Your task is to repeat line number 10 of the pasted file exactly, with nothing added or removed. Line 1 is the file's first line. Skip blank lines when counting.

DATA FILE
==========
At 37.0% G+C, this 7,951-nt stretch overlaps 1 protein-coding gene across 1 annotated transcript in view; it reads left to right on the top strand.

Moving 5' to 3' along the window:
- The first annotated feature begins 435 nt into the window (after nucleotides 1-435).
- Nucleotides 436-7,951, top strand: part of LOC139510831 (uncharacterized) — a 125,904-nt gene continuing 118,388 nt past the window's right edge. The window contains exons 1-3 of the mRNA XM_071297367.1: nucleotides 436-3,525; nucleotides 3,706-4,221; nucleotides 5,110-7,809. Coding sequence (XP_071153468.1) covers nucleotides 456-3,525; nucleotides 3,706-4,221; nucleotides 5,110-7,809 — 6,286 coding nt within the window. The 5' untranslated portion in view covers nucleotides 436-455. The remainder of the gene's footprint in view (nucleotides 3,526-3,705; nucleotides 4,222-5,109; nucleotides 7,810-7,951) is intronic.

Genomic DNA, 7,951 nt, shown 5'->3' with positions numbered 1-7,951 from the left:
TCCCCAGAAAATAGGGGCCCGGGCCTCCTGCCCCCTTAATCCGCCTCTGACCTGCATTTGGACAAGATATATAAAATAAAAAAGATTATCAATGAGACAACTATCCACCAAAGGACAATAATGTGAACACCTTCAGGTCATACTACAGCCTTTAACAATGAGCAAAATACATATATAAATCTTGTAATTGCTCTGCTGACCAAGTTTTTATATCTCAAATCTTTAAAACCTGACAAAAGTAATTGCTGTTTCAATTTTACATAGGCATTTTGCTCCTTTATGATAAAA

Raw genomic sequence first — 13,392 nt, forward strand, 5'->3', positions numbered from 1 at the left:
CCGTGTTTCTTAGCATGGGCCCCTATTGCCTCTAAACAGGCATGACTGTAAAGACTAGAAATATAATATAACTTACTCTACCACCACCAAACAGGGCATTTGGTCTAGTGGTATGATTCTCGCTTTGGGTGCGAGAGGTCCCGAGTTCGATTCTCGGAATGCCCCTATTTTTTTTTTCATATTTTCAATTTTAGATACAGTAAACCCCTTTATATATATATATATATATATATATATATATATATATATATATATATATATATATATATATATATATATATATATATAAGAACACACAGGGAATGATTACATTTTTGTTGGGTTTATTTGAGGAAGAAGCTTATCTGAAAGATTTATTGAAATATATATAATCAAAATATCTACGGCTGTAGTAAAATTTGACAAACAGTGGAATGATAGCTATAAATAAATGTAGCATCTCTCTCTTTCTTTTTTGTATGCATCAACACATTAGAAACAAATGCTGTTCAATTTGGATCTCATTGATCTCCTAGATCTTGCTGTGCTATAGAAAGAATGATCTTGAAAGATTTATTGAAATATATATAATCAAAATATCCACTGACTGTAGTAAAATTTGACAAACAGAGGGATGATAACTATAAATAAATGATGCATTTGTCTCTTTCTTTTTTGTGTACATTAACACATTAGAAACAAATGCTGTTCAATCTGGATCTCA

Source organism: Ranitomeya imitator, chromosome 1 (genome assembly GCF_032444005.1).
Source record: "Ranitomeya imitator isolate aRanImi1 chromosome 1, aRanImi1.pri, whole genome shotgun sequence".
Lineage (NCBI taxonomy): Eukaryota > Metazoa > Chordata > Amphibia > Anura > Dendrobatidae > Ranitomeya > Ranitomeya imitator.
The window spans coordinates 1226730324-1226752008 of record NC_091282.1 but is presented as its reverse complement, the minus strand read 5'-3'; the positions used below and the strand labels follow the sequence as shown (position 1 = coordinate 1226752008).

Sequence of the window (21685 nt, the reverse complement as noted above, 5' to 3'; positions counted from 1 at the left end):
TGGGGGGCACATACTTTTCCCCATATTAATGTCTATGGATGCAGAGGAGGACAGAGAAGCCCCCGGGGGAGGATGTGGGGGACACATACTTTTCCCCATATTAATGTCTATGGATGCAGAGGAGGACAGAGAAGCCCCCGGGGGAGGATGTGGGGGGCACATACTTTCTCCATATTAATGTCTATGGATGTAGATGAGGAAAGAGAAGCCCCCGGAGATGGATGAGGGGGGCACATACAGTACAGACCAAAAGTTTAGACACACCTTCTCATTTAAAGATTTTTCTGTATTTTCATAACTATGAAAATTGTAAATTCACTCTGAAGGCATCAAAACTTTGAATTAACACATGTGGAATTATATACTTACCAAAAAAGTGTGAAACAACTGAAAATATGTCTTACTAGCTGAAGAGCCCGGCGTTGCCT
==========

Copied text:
Source record: "Ranitomeya imitator isolate aRanImi1 chromosome 1, aRanImi1.pri, whole genome shotgun sequence".